Subsequent to a commissioned sound composition for Deutschlandradio, multidisciplinary artist Stéphan Crasneanscki (b. 1969, French) further examines his significant opus What We Leave Behind, on French film director Jean-Luc Godard’s archive, into book form. The book is divided into four comprehensive sections: boxes, collages, still lifes and notes.
When invited to explore the archive of the seminal film director, Crasneanscki photographed Godard’s personal collection of shot film, reel-to-reels and historical ephemera. The notes and references in the book attest to the passing of time, yet being saved from oblivion; as a fragmented creative map of a master film director’s artistic thought process. In addition to working with someone’s personal belongings and its cultural heritage, Crasneanscki also adds his own interpretation and admiration to the material’s constellation of ideas of identity, traceability, temporality, space, memory, existence, materiality and historicity.
The book contains a foreword by musician, author and poet Patti Smith (b. 1946, American), a conversation with filmmaker Abel Ferrara (b. 1951, American) and an essay written by film critic, historian and editor Antoine de Baecque (b. 1962, French).
How He Organizes His Library
Antoine de Baecque
Paris — ‘20
Boxes of books, boxes of VHS tapes, boxes of files, boxes of papers, and even boxes of boxes. Forty-three of them. They represent the move out of a two-bedroom apartment, the move of a sizable library. Each box is placed vertically and propped open by a hand that occasionally holds back a cardboard flap to keep it from closing or supports a book to keep it from falling. This is not the same hand that undertook the move, just a hand that focuses our attention and says: “Look inside.” It doesn’t rummage through any more than the eye does: you have to stay on the surface of things; you cannot penetrate the box as you would the intimacy of a life. It’s an observation, a trace: box #1, box #2, box #3… box #43.
All in all, we are presented with one hundred and sixty-four photographs.
First, we see a library, organized by author, theme, and Godard film; there is a lot of literature, a fair amount of essays, some cinema. The “Godard knowledge” inventory is presented across forty-three photographs. Among the classics, we find: Balzac, Stendhal, Diderot, Shakespeare, Chekhov, Racine, Victor Hugo, Ovid, Seneca, Lovecraft, Wilde, London. Among the twentieth-century authors: Rilke, Borges, Thomas Mann, Gide, Conrad, Brodsky, Cocteau, Artaud, Céline, Green, Bernanos, Valéry, Duras. Among the modern thinkers: lots of Sartre, Foucault, Barthes,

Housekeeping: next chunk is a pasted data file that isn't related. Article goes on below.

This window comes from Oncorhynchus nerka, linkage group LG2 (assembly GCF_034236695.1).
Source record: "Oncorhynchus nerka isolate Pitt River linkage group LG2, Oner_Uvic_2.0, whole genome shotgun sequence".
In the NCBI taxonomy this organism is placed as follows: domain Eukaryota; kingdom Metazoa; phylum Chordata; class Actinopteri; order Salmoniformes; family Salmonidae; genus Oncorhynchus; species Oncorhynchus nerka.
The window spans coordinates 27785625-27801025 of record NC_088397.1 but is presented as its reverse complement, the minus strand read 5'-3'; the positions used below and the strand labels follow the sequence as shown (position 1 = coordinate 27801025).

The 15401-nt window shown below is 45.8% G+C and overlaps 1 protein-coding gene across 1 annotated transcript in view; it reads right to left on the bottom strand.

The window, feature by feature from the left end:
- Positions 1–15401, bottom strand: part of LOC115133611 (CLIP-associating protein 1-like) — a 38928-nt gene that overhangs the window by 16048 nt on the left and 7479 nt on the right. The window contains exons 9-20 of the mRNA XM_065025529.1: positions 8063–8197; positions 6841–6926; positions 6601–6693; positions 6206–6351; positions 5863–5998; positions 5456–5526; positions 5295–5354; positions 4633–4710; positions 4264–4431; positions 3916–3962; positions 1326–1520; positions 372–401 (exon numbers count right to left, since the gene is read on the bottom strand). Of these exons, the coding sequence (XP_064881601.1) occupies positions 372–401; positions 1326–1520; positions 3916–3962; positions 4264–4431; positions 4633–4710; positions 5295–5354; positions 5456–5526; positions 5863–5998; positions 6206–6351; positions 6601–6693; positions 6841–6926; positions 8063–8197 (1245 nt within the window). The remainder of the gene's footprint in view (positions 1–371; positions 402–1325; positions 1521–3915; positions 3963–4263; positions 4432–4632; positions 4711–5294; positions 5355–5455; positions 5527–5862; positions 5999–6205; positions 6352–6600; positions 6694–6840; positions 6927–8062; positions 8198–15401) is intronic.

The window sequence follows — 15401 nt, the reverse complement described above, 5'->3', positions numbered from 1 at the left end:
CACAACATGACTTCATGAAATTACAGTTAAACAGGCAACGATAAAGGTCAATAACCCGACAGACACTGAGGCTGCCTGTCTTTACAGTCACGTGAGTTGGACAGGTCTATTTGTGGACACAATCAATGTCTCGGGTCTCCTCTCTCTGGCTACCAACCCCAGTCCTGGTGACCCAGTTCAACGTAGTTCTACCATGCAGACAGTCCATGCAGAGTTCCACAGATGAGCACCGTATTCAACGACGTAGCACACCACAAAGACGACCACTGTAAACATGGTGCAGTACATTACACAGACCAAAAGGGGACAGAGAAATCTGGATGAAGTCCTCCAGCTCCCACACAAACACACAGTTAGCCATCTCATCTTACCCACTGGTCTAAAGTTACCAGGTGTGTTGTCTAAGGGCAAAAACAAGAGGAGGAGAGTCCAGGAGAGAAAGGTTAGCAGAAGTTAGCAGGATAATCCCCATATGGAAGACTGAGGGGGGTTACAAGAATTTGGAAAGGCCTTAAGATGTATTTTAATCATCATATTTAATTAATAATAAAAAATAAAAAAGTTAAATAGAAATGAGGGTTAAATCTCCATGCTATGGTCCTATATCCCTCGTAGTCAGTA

Jakobson and his Six Lectures on Sound and Meaning, Anna Seghers’s Transit, Nicolas Bourbaki’s Elements of the History of Mathematics, Albert Béguin’s Bernanos par lui-même, and Michel Leiris and Maurice Blanchot’s shorter volumes. Finally, a few contemporaries, but no novels: Alex Ross’s The Rest Is Noise, Avital Ronell’s Lignes de front [Front lines], Slavoj Žižek’s La Parallaxe [The Parallax], Elias Sanbar’s Figures du Palestinien [Figures of the Palestinian], Naomi Klein’s The Shock Doctrine, Jacques Rancière’s The Ignorant Master. There are monographic, even monomaniacal, boxes: a box dedicated to Malraux, with many old, dog-eared Gallimard editions; an “art history” box featuring Elie Faure and large illustrated volumes; a “thriller” box, including Chase, Hammett, Asimov, Richard Matheson’s I Am Legend; the six large volumes of Dictionnaire général des Oeuvres and the Old Testament; a Sartre/Beauvoir box; a “Germany” box including Germaine de Staël’s Germany, Wittgenstein, Nietszche, Jean-Michel Palmier’s Walter Benjamin, un itinéraire théorique, Junger, a beautiful photo of Brecht, Ludwig Hohl; a Russian box, with the Kolyma Tales, The Gulag Archipelago, Stanislawski, and Orlando Figues’ A People’s Tragedy: The Russian Revolution; a music box with Histoires de la musique [Histories of Music], a biography of Mozart and Glenn Gould’s memoirs; a Ramuz box filled to the brim. And then, cinema: volumes 5, 12, 13, and 14, large yellow reprints of the Cahiers du cinéma dated 1961-1964, Bazin’s What Is Cinema?, Bresson’s Notes on the Cinematograph, Sylvie Pierre’s Glauber Rocha, books on Maya Deren and Abel Gance, Robert Benayoun’s The Look of Buster Keaton; a Russian and Soviet cinema box set: Eisenstein, Vertov, Paradjanov and A History of the Russian and Soviet Film by Jay Leyda; a Hollywood box: Amis américains [American Friends] by [Betrand] Tavernier, Hitchcock-Truffaut, and a beautiful photo of John Ford at Monument Valley. (….)
Antoine de Baecque, Paris — ‘20
What We leave Behind
Photographs by Stéphan Crasneanscki
From Jean-Luc Godard’s Archive
Foreword by Patti Smith
Conversation with Abel Ferrara
Essay by Antoine de Baecque
Edited and designed by Tony Cederteg
Published by Libraryman
20 x 26 cm. 216 pages. 177 color plates. Offset printed softcover with typography on front cover and spine in black foil. Linen thread bound.
Published in 2021.